March 17, 2009

Defibs: Small benefit for some seniors

A U.S. study suggests older people with comorbidities or multiple hospital admissions for heart failure receive little benefit from implanted defibrillators.

The cohort study was conducted among more than 14,000 patients with heart failure using an administrative five-year data base. Researchers from Brigham and Women's Hospital and the Harvard Medical School in Boston said the patients, with a mean age of 77 years, had a high level of comorbidities such as other cardiovascular disease, diabetes, chronic pulmonary disease and kidney disease.

Survival declined progressively after repeated hospital admissions and implantable defibrillators would have apparently extended life by slightly more than six months, the scientists said. However, they found patients under 65 years of age and older patients without kidney disease, cancer or dementia would be most likely to benefit from implantable defibrillators to prevent sudden death.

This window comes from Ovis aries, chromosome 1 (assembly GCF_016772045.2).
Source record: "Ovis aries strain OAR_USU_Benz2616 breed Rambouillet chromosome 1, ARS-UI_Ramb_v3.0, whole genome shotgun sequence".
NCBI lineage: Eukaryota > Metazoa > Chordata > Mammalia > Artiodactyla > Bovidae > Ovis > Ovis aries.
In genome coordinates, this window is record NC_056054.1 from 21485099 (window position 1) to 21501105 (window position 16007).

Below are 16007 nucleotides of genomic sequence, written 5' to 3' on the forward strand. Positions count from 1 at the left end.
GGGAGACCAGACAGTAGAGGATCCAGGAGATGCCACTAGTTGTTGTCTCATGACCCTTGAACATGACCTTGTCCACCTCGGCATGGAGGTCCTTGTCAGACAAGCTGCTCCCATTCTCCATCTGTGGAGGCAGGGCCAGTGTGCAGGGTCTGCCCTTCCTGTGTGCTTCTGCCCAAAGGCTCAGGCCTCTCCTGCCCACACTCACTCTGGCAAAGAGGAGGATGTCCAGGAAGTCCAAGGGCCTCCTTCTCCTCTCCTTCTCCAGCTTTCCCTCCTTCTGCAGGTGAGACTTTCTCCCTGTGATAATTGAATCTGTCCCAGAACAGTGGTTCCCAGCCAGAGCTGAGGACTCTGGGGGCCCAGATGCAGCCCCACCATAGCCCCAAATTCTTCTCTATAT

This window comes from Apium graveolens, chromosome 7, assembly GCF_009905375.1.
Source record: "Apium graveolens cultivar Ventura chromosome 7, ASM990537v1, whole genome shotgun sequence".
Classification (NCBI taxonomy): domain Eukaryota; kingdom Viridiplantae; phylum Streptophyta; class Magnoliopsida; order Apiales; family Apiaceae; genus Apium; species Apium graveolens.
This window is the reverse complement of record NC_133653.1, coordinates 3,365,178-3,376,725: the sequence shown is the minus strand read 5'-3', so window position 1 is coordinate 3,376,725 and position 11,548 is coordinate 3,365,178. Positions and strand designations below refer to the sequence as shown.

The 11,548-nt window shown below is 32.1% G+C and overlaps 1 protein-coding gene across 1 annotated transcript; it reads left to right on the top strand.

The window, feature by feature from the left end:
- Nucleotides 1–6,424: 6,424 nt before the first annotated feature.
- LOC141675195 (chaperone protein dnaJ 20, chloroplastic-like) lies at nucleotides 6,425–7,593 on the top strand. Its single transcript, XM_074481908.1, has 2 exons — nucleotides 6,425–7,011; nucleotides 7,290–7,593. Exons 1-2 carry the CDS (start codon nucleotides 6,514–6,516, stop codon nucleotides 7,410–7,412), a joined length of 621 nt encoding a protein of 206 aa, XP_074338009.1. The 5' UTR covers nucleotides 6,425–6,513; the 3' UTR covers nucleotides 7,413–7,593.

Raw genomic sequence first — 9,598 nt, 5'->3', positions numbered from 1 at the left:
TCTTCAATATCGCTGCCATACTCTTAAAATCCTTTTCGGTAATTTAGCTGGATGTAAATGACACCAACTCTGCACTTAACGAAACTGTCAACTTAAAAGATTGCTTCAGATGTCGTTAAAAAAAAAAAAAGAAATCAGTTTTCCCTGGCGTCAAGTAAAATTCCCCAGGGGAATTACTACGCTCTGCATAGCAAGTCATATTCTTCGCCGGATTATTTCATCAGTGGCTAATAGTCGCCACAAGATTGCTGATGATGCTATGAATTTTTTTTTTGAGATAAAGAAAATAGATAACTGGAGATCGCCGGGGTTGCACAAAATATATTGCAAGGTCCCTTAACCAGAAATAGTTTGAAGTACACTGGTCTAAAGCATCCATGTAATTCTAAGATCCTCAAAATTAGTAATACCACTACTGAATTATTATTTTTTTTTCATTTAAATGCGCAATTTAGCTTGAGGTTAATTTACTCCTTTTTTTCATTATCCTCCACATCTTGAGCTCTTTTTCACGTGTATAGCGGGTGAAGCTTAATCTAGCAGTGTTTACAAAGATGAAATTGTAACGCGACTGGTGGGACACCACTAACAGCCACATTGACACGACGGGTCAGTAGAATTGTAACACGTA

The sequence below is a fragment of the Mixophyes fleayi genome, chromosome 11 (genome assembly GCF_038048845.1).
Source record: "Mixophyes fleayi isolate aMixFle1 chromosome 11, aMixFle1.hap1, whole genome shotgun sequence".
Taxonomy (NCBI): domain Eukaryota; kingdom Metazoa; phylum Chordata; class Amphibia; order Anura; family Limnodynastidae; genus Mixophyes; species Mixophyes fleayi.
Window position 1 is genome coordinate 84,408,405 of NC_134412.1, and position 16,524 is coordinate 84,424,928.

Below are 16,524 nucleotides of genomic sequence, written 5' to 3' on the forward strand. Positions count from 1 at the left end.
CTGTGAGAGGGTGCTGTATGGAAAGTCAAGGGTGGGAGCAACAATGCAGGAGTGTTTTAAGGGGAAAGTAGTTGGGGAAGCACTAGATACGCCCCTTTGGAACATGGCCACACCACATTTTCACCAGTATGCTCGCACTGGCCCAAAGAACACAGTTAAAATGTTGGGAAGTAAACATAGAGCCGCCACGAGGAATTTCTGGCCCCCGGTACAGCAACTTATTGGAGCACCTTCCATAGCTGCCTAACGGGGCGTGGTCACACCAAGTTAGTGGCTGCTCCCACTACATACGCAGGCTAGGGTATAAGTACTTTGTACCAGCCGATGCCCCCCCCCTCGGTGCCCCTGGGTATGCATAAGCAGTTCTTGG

In contrast to our observations, information from the U.S. National Cardiovascular Data Registry for 2006-2007 indicates that implantable defibrillators are frequently implanted in older patients with heart failure: 61 percent of patients were 65 years or older and 15 percent were 80 years or older, said Dr. Soko Setoguchi and colleagues. Fifty-eight percent of patients had previously been admitted to hospital and comorbidities were common.

The study is detailed in the Canadian Medical Association Journal.